Defending World Cup champions Spain and 2010 runners-up Netherlands appear to be favourites to emerge from a highly competitive pool of teams as last-16 qualifiers, but Group B provides one of the more unpredictable narratives of Brazil 2014.
Expectations surrounding Australia may have dimmed after their daunting draw against two of the tournament favourites, but the Socceroos are always capable of springing a surprise in the heat of battle.
Meanwhile, Chile confirmed they have class and quality in abundance with their impressive surge of wins to secure qualification, not to mention their convincing 2-0 win against England at Wembley last November.
It may be that Jorge Sampaoli's Chile hold the key to this group. In South American conditions, Chile's attack-minded team are being tipped by many observers to emerge as a surprise team in this World Cup, but if they are to live up to their pre-tournament hype, a victory against either the Netherlands or Spain will need to be delivered. That will be no easy task.
The opening Group B game between Vincente Del Bosque's Spain and Louis van Gaal's Netherlands in San Salvador on June 13 has the potential to emerge as the most sumptuous feast of the opening phase of the tournament.
The two sides that played out the last World Cup final four years ago are oozing with class and experience, with the knowledge both have of each other adding to the fascination of a clash that will test the resolve of both nations from the moment they hear the first whistle in Brazil.
Spain's shock defeat against Switzerland in their opening match of South Africa 2010 confirms this team of champions can be slow starters, yet the sight of a potent, dangerous Dutch side should fire their burners this time.
While both nations may be content with a draw from that high profile opening game, they could find themselves in a perilous position in the group if Chile record a victory against Australia in their opening match.
Diego Costa (Spain): The newest addition to Spain's all-conquering team of champions has the potential to give them a new dimension at this World Cup, but only if he can fight back from injury. Brazilian-born Costa was a star of Atletico Madrid's stunning season but will need to overcome a hamstring tear if he wants World Cup glory.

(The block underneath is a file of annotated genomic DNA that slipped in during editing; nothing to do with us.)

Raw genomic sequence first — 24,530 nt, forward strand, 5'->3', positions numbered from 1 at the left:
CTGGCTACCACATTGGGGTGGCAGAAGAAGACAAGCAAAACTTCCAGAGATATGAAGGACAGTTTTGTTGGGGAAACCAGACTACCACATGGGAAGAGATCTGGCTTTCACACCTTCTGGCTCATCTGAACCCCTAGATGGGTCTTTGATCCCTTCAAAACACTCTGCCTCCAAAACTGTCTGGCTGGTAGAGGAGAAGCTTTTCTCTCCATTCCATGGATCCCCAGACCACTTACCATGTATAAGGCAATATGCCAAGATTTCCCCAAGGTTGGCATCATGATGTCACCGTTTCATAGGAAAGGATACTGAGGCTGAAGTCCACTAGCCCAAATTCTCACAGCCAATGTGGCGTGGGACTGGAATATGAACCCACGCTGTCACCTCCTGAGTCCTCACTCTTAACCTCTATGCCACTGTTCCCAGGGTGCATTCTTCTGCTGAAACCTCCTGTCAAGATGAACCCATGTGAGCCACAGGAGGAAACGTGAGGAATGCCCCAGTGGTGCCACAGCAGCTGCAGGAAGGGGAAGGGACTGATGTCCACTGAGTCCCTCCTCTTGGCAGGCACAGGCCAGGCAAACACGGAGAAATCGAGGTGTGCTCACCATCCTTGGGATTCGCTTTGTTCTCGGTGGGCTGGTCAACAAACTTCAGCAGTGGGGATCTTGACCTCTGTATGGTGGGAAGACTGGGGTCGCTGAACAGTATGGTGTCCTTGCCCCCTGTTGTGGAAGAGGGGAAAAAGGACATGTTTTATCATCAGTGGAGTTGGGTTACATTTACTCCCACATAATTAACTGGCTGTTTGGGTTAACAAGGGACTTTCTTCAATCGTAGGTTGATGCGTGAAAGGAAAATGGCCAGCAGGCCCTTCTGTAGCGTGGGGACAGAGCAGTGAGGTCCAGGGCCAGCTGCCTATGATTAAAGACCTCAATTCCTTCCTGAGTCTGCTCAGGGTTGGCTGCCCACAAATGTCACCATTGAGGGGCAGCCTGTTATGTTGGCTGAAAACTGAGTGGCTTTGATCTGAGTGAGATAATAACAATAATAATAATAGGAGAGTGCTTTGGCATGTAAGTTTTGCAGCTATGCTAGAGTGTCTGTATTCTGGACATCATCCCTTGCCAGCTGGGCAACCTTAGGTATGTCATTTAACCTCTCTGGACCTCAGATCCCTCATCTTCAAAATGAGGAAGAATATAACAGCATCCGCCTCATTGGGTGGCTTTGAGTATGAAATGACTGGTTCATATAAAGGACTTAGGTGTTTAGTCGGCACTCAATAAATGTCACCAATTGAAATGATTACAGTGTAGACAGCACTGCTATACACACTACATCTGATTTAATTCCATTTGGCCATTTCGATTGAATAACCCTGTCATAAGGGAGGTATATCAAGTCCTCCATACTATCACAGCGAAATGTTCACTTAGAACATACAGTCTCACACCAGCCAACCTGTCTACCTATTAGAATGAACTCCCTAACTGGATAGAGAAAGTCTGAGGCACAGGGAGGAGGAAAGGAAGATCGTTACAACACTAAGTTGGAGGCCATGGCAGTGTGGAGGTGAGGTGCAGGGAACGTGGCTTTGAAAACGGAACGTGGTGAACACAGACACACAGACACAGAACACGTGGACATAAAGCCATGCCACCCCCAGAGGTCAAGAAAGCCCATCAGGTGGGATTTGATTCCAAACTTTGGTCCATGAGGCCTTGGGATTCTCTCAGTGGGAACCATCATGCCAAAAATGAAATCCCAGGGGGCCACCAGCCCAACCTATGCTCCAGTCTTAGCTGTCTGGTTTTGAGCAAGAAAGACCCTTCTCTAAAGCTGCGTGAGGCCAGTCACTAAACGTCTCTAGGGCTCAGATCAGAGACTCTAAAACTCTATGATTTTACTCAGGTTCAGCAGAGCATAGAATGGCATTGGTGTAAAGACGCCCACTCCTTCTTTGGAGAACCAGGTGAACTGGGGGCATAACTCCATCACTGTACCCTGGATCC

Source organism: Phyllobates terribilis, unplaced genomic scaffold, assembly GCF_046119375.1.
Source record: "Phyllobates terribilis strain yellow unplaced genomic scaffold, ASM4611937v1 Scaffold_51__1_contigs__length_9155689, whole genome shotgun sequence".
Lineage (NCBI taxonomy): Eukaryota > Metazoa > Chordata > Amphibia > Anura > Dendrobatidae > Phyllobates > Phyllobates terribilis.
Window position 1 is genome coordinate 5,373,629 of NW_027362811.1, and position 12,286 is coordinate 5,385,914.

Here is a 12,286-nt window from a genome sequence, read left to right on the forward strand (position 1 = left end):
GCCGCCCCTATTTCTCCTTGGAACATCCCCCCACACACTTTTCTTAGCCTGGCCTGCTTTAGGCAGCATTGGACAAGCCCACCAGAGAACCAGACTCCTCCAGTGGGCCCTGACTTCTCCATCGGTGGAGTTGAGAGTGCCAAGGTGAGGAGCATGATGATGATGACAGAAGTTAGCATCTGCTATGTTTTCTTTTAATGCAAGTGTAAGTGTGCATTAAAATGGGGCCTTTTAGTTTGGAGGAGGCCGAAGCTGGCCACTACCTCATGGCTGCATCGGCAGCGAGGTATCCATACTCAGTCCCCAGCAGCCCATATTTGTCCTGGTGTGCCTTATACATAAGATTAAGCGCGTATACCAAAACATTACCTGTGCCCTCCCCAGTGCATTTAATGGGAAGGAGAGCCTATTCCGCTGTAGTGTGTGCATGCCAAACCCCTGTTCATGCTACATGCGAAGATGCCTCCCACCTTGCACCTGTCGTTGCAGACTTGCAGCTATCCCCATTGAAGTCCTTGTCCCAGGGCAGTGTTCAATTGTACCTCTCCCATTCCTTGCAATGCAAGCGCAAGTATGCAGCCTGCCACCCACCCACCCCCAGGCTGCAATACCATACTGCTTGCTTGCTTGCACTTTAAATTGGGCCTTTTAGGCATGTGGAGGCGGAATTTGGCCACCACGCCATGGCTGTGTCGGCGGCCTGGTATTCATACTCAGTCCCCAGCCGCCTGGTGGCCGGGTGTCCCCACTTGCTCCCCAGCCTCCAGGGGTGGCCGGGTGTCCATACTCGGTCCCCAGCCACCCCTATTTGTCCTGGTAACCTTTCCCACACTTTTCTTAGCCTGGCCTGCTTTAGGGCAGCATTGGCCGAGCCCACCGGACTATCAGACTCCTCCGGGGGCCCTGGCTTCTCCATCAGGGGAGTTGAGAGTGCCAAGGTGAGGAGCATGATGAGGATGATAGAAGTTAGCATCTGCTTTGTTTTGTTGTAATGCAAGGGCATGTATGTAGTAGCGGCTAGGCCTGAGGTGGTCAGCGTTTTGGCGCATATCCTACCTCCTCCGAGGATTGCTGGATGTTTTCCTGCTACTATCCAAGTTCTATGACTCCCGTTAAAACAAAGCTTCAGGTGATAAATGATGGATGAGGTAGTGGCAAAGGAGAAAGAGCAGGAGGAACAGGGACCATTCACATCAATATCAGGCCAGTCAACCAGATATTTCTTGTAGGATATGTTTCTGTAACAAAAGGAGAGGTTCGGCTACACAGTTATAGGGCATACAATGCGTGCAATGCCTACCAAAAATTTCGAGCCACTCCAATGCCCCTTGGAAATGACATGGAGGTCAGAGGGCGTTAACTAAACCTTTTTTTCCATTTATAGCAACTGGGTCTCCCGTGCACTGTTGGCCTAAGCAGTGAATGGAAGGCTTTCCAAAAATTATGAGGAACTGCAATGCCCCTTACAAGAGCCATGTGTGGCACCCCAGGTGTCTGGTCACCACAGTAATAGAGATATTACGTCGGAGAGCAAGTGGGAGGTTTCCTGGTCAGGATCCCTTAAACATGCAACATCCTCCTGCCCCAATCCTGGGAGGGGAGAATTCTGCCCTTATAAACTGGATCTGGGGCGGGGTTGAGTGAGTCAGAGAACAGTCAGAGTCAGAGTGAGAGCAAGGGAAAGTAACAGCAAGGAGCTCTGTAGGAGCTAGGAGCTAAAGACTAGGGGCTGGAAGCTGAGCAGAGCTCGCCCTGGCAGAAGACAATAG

Robin van Persie (Netherlands): Dutch coach Louis van Gaal sees Manchester United striker Van Persie as his key performer, and now it is up to the 30-year-old who has a penchant for spectacular goals to confirm his worth when it matters most.
Alexis Sanchez (Chile): This may not have been a vintage season for Barcelona, but their Chilean World Cup star emerged from the disappointment at the Nou Camp with his reputation intact. His adoring public in Chile will expect him to carry his nation to World Cup glory.
Tim Cahill (Australia): The New York Red Bulls attacking midfielder needs to produce goals for his country against demanding opposition in Brazil. His scoring record against the strongest of opponents during his time at Everton in the Premier League was impressive.
What Matters Most
Goalscorers litter the Group B landscape and it may be that the striker who catches fire from the start can guide his team to success in a series of games that offers up delightful uncertainty.
Spain's Diego Costa has proved he has the power, drive and ability to test the best of defences, but he has yet to prove the form he has shown at Atletico Madrid can be converted to a World Cup stage.
Then there is the duo of Robin van Persie and Arjen Robben, who may take part in their own duel to earn top billing in a traditionally combustible Dutch team, with both capable of exploding into life and destroying the best of opponents.
The Chilean attacking triumvirate of Alexis Sanchez, Eduardo Vargas and Jorge Valdivia are also potency personified in front of goal, and in a pool where defending is not the strong suit of the teams involved, goals is the currency likely to reap handsome rewards.
Group B features Spain and the Netherlands, both finalists from the 2010 World Cup. That makes this the first time the two previous World Cup finalists have met in the ensuing Group Stage.